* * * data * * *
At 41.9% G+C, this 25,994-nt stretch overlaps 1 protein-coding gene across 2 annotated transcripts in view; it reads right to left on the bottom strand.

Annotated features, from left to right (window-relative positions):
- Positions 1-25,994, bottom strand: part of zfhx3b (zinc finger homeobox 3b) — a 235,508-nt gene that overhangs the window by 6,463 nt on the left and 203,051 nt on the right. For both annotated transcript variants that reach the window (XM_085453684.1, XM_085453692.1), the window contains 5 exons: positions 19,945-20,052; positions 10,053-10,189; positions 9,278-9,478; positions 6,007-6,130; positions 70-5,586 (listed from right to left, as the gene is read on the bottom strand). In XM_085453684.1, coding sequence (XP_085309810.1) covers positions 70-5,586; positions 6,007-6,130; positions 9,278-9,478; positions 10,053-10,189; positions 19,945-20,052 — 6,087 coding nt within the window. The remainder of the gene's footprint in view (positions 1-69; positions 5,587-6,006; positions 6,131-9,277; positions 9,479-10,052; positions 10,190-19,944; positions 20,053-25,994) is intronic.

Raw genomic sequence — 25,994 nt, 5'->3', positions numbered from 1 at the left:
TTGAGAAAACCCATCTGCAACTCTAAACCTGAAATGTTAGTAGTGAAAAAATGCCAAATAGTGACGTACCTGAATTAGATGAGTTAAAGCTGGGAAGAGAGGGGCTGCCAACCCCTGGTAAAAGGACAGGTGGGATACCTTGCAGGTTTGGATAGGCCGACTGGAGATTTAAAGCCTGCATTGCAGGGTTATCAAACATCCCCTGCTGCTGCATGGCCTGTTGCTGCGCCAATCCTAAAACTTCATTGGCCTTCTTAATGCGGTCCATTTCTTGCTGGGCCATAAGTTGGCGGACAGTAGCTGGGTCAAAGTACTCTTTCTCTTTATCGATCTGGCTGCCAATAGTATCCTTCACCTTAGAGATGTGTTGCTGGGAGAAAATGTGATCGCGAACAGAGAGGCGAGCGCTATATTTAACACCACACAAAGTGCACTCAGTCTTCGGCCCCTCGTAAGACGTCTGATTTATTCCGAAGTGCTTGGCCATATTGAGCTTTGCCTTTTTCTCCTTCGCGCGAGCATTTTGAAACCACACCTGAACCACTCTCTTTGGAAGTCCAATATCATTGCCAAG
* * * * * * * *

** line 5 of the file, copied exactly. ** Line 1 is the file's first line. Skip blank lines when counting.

TTGAGAAAACCCATCTGCAACTCTAAACCTGAAATGTTAGTAGTGAAAAAATGCCAAATAGTGACGTACCTGAATTAGATGAGTTAAAGCTGGGAAGAGAGGGGCTGCCAACCCCTGGTAAAAGGACAGGTGGGATACCTTGCAGGTTTGGATAGGCCGACTGGAGATTTAAAGCCTGCATTGCAGGGTTATCAAACATCCCCTGCTGCTGCATGGCCTGTTGCTGCGCCAATCCTAAAACTTCATTGGCCTTCTTAATGCGGTCCATTTCTTGCTGGGCCATAAGTTGGCGGACAGTAGCTGGGTCAAAGTACTCTTTCTCTTTATCGATCTGGCTGCCAATAGTATCCTTCACCTTAGAGATGTGTTGCTGGGAGAAAATGTGATCGCGAACAGAGAGGCGAGCGCTATATTTAACACCACACAAAGTGCACTCAGTCTTCGGCCCCTCGTAAGACGTCTGATTTATTCCGAAGTGCTTGGCCATATTGAGCTTTGCCTTTTTCTCCTTCGCGCGAGCATTTTGAAACCACACCTGAACCACTCTCTTTGGAAGTCCAATATCATTGCCAAG